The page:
Carney’s accidental investment-banker’s training made him stand out from “the collection of lifers” he was working with. Unlike other central bankers, he had come from Goldman Sachs, the institution that basically invented the complex financial products—derivatives, credit default swaps—that were causing the global economy to teeter.
This insider’s view helped Carney understand what was happening more clearly than others. He became a key part of the conversation with governments affected by the crisis, helping to coordinate a global response. He recalls spending hours on the phone during that period, talking and planning with fellow central bankers, as well as with people in treasuries and departments of Finance around the world. “In the fall and summer, as things got worse, there were more and more of those conversations that would take place in the middle of the night, to be consistent with European time,” he says.
In Canada, Carney was lauded for taking a number of unprecedented steps to keep the economy on track so that “Canadian banks could continue to function, despite the financial tsunami that was coming from south of the border,” he says. When capital markets dried up, he found ways to support the banking system and increased the amount of funds available to borrowers through central-bank liquidity. He also cut interest rates to their lowest level in Canada’s history and in 2009 he created the conditional interest-rate guarantee, promising Canadians that interest rates would stay low for an extended period of time.
Critics say this encouraged Canadians to borrow more than they should have (the full implications of that debt are yet to be seen), but experts from other nations noted, not without some envy, that the global financial crisis seemed to bypass Canada.
Looking back now, Carney calls the Bank of Canada’s approach to the crisis uniquely Canadian, one that was “built up over decades” before he became governor. “It started with very basic fundamentals so that our banks had more capital than most banks around the world,” he says. There was a great deal of co-operation and communication between the bank and the Department of Finance. “Strangely enough,” Carney notes, “that wasn’t happening elsewhere in the world, to their detriment.”
Of course, Canada had a sensible mortgage system, unlike the structure of the U.S. mortgage market, where Americans were entangled in the subprime mortgage mess. Also dissimilar to other parts of the world, such as Europe, “bankers here were still bankers,” Carney says, “lending money, keeping the loans in their books and ensuring the initial lending was prudent.”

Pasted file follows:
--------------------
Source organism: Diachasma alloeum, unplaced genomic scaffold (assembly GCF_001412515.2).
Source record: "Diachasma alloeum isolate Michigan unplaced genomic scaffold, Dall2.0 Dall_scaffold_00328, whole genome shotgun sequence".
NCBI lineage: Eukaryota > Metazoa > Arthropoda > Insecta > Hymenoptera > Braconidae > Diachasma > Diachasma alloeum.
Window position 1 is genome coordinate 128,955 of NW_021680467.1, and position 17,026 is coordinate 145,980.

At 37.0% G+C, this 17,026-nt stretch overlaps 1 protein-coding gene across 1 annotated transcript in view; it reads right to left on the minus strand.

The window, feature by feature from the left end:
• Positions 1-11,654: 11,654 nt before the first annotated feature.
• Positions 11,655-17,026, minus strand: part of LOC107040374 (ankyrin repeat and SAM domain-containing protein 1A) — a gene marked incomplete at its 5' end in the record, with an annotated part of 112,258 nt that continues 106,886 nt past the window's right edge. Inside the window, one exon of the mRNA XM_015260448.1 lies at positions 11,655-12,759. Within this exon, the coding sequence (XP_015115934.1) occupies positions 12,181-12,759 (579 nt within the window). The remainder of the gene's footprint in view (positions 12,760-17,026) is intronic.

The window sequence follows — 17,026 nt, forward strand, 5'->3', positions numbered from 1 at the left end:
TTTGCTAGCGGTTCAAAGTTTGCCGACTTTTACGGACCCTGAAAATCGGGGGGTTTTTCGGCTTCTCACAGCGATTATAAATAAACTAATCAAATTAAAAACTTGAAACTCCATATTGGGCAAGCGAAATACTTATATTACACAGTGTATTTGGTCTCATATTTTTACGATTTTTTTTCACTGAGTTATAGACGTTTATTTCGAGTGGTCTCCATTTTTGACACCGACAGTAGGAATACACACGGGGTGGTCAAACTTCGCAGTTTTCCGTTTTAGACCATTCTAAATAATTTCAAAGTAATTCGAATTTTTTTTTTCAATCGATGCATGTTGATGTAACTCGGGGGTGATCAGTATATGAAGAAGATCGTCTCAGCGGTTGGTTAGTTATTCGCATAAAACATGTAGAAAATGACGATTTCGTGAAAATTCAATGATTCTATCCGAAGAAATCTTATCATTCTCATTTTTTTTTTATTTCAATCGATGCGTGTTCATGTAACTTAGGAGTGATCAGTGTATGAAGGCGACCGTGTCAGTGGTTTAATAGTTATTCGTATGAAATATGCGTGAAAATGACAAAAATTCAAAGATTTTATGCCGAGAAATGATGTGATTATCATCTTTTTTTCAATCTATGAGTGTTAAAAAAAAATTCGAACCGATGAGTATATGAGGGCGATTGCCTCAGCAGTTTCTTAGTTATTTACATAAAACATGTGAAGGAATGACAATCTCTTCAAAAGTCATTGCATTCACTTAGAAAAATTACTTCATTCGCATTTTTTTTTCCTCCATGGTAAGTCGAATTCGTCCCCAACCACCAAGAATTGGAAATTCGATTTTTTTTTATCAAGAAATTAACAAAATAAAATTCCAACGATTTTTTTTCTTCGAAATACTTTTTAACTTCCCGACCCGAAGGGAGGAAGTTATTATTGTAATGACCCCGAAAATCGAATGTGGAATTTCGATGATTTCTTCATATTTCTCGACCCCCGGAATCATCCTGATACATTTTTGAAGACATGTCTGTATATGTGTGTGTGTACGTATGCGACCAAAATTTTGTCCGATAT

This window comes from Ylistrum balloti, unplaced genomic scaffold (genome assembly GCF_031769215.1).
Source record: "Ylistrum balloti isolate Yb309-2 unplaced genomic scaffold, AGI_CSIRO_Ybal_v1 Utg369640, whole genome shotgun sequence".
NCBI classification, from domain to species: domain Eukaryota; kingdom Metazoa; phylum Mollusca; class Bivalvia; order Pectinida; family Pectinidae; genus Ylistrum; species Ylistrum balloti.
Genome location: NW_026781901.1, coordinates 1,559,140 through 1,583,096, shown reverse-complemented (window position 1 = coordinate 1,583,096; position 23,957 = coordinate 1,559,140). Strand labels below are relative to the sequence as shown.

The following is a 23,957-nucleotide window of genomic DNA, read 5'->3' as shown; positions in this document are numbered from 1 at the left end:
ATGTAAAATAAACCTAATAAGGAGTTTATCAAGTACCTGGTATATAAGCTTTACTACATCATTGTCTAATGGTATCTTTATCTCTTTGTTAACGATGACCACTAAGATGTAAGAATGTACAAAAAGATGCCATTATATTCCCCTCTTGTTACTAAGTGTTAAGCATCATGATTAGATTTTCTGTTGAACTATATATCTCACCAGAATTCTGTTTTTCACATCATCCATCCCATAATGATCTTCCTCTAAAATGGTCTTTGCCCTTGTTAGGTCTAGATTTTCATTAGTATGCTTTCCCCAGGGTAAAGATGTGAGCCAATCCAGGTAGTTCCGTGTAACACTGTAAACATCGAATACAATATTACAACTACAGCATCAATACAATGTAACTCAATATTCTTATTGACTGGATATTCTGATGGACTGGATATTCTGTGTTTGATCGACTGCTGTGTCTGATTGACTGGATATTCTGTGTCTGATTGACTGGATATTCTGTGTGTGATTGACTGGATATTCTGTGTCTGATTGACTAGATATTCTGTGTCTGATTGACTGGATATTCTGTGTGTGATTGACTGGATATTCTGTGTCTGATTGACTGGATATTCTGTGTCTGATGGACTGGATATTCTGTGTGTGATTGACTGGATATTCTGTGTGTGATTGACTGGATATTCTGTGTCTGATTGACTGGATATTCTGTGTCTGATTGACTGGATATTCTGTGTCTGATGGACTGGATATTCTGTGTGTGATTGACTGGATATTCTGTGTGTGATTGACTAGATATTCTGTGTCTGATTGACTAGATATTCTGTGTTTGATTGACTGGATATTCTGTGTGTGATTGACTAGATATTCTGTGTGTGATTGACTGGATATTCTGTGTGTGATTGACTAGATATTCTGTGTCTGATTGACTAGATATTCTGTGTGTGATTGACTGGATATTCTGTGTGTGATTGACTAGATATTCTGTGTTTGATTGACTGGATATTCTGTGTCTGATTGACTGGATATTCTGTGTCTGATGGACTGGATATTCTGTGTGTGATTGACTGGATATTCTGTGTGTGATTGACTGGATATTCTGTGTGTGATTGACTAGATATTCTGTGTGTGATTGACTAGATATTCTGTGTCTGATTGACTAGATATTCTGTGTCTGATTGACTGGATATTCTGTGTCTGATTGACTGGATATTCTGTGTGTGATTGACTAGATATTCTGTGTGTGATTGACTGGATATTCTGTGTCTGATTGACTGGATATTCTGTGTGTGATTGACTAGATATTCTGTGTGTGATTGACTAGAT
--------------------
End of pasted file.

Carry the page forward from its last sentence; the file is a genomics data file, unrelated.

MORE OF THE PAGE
But something about Carney caused observers around the world to pay attention to him and to conflate Canada’s financial success during the meltdown with its new bank governor. Time magazine went so far as to include Carney on its list of the world’s most influential people of 2010.
“Central bankers aren’t often young, good-looking and charming,” praised the magazine, “but Mark Carney is all three—not to mention wicked smart.”
Economics advisor Drummond says Carney’s appeal may stem from the fact that the governor has developed a very public profile—a sea change compared with the Bank of Canada’s past dealings. “If you go back, you hardly ever heard public pronouncements from the Bank of Canada. These appearances have been increasing over the years, but Mark has tipped it up to another level, bringing a degree of public awareness about what he is doing that has never been there before.”
Carney also takes a direct approach with his audience. He introduces humour wherever possible and avoids the tactics of, say, Alan Greenspan, the former chairman of the Federal Reserve, who would perplex Americans with “fed speak.” Over the phone, in his smooth baritone, Carney talks about the economy in the same plain language he uses to discuss what he eats for breakfast. (Cereal when it’s warm outside; porridge when it’s cold. He explains the latter choice: “If my mother was making porridge, that meant it was colder than –25. For a while I developed a Pavlovian response to porridge because that meant it was cold.”)
The aphorism that got Carney through the global financial crisis is one that could apply to his personal life: “Complacency is really the enemy in finance,” he says. “Once you think you have everything figured out, once you rest on your laurels, the problems start to develop—and we won’t let that happen here in Canada.”
So what’s next for Governor Carney? First, with another possible recession on the horizon and record low interest rates due to rise, he’ll have to hold on to the confidence of Cana-dians—something he has now.
Beyond that, some have high hopes for Carney’s future. Former roommate Chiarelli, a fellow Canadian, remembers the time he and Carney got to meet visiting alum Pierre Trudeau at Harvard. Carney, says Chiarelli, has the wit and charm of a leader like Trudeau. “He is a very confident guy and he’ll do what he sets out to do.”
He adds, “When I met Mark, I remember saying to my friend, 'That guy’s going to be the prime minister.’ I bug Mark about it every year. And it may come true because he just cares so genuinely about what he’s doing.”